The U.S. Senate unanimously approved ratification of the Strategic Offensive Reductions Treaty (SORT) March 6, paving the way for U.S. participation in the pact with Russia to slash nuclear arsenals by roughly two-thirds over the next decade. Meanwhile, citing disagreement with the U.S. decision to enter into war with Iraq, the Russian Duma postponed consideration of the treaty March 18.
Under the treaty, signed by Presidents George W. Bush and Vladimir Putin in May 2002, each side will reduce its deployed strategic nuclear warheads to 1,700-2,200 by 2012—cutting the present deployment of 6,000 warheads in each country.
Several Democratic senators strongly criticized the treaty’s provisions during the floor debate, alleging that the pact contained serious flaws. Senator John Kerry (D-MA) called SORT “as flimsy a treaty as the Senate has ever considered.” Senators also highlighted recent Bush administration nuclear policy changes that, according to Richard Durbin (D-IL), “threaten to make nuclear weapons appear to be useful, legitimate, offensive first-strike weapons.” Even the opponents, however, concurred with Senator Joseph Biden’s (D-DE) assessment: “The arms reductions in [SORT] do not go far enough…but they are better than nothing.” The Senate voted 95-0 to recommend the treaty’s ratification.
Senate critics noted that SORT forgoes several important provisions contained in prior nuclear arms control agreements. The treaty contains no additional means of verifying the reductions that each side promises to make and does not include a schedule for achieving the reductions by the December 31, 2012, end date. SORT also does not require dismantlement or elimination of warheads or delivery systems, whereas prior treaties mandated delivery vehicle destruction. The Bush administration has indicated that it will take weapons off operational deployment temporarily or put them in storage in order to meet the treaty’s conditions.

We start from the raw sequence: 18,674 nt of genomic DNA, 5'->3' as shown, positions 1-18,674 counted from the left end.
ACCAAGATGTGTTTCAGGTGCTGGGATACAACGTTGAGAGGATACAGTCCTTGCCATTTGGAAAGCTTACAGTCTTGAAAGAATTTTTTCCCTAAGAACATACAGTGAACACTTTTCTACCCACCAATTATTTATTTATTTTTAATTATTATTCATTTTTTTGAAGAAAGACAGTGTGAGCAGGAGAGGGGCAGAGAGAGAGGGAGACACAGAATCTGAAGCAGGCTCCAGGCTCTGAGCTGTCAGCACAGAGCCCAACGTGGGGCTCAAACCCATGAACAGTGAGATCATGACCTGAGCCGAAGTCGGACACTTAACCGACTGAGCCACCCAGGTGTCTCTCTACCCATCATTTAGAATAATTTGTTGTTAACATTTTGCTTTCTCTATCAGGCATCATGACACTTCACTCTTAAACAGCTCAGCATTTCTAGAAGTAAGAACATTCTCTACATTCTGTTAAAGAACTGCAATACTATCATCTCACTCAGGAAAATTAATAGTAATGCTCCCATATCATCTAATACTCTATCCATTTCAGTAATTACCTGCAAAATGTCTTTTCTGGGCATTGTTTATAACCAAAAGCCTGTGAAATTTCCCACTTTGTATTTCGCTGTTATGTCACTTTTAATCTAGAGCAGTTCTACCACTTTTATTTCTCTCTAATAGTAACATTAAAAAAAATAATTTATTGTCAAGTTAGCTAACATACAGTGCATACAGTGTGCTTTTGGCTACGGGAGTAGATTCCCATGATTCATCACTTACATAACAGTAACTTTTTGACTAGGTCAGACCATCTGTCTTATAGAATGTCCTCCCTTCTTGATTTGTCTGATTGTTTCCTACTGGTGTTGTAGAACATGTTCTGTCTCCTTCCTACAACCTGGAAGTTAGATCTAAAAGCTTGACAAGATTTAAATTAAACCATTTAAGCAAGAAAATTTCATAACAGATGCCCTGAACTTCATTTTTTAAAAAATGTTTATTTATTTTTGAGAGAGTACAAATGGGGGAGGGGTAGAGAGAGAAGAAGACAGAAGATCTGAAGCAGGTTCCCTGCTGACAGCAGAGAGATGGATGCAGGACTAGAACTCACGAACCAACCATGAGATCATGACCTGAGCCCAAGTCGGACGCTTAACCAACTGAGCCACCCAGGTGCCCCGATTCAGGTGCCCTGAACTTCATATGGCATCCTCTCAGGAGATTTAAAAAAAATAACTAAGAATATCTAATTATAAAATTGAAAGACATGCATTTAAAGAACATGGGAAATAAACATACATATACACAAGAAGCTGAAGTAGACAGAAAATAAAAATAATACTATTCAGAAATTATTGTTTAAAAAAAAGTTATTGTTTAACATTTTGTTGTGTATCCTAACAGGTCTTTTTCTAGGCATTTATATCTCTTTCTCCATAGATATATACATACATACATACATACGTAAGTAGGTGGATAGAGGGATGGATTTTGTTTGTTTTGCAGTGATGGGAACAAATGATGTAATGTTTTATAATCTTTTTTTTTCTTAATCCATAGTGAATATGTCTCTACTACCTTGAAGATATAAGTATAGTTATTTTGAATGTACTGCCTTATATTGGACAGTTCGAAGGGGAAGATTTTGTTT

Senator Richard Lugar (R-IN), chairman of the Foreign Relations Committee, praised SORT, saying it is “simple, straight-forward, and gives each party maximum flexibility.” The agreement demonstrates the improved relations between Washington and Moscow after the Cold War, Lugar said, adding, “This treaty utilizes confidence-building measures based on trust and friendship…. It is a signal that the hostility of the Cold War has been buried and forgotten.”
Several Democratic senators introduced amendments to help remedy some of SORT’s perceived shortcomings. An amendment by Senator Carl Levin (D-MI) required presidential consultation with the Senate prior to withdrawing from or making a substantive change to the treaty. In December 2001, Bush withdrew from the Anti-Ballistic Missile Treaty without requesting the Senate’s approval, and critics charged the Senate should be consulted not only on ratification but also on treaty withdrawal. The amendment lost by a 50-44 vote.
An amendment from Kerry stipulated verification measures and required the United States to declare its confidence in monitoring Russian nuclear weapons deployments. Citing recent concerns over protecting nuclear weapons and materials from transfer to terrorists and adversaries, Kerry argued that “it is critical we have an understanding, in order to protect the security interests of our own country, of our own ability to monitor Russian compliance.” Lugar maintained that the measures suggested by Kerry are already included as part of the U.S.-Russian Cooperative Threat Reduction (CTR) program, which provides U.S. assistance for securing and dismantling Russian weapons of mass destruction. The proposal was voted down 50-45.
These amendments were defeated after Biden, ranking minority member of the Foreign Relations Committee, joined Lugar in supporting the resolution of ratification without further amendments. Biden justified his votes by saying that he had agreed to oppose changes in return for White House agreement to back two conditions and eight declarations the Foreign Relations Committee had added earlier to the resolution of ratification. As approved, the resolution calls on the president to report annually on U.S. treaty implementation efforts and provide an accounting of U.S. assistance to Russia to help secure its nuclear arsenal in order to meet treaty obligations. (See ACT, March 2003.)
Despite indications in early March that U.S.-Iraqi tensions would have no bearing on the treaty’s passage, the Russian Duma deferred consideration of the ratification bill until after it reconvenes April 1. Putin submitted an amended ratification bill to the Duma March 13 for approval after the lower house returned the first Russian resolution to the president with substantial amendments. Russian Foreign Minister Igor Ivanov said March 26 that Russia should ratify SORT but not until “the situation around Iraq is solved through the UN Security Council,” according to the Interfax news agency.